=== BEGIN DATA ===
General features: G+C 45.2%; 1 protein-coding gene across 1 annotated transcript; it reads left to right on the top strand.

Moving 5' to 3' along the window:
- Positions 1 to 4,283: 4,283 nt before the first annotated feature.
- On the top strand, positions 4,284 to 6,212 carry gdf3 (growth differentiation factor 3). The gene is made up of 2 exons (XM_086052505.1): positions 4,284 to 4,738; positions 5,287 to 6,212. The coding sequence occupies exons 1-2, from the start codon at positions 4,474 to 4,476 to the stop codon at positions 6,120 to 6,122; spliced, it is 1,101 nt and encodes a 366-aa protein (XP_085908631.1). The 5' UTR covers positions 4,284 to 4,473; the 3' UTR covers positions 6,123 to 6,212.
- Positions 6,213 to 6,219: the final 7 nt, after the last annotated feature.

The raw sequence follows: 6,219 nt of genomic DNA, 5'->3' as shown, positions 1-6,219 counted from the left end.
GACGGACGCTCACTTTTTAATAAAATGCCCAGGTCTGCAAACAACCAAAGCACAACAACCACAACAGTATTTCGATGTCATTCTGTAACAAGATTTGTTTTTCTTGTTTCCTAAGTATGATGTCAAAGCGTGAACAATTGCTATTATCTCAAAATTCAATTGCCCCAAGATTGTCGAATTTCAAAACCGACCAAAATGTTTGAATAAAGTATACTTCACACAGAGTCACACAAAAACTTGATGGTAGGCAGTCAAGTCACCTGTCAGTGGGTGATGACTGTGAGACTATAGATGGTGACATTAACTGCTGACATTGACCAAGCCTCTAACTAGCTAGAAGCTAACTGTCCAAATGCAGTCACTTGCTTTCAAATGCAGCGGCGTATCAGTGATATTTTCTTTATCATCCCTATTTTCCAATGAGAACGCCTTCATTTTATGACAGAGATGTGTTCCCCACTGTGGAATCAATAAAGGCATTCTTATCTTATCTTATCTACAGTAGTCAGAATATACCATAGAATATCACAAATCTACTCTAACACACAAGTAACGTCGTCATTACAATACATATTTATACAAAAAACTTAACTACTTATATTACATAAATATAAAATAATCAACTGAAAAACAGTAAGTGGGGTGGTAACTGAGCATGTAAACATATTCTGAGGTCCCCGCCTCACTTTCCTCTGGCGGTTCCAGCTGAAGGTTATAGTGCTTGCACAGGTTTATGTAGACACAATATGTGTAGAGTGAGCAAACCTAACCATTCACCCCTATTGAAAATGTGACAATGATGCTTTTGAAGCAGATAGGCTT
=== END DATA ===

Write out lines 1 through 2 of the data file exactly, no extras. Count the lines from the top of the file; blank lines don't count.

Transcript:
General features: G+C 45.2%; 1 protein-coding gene across 1 annotated transcript; it reads left to right on the top strand.

Moving 5' to 3' along the window: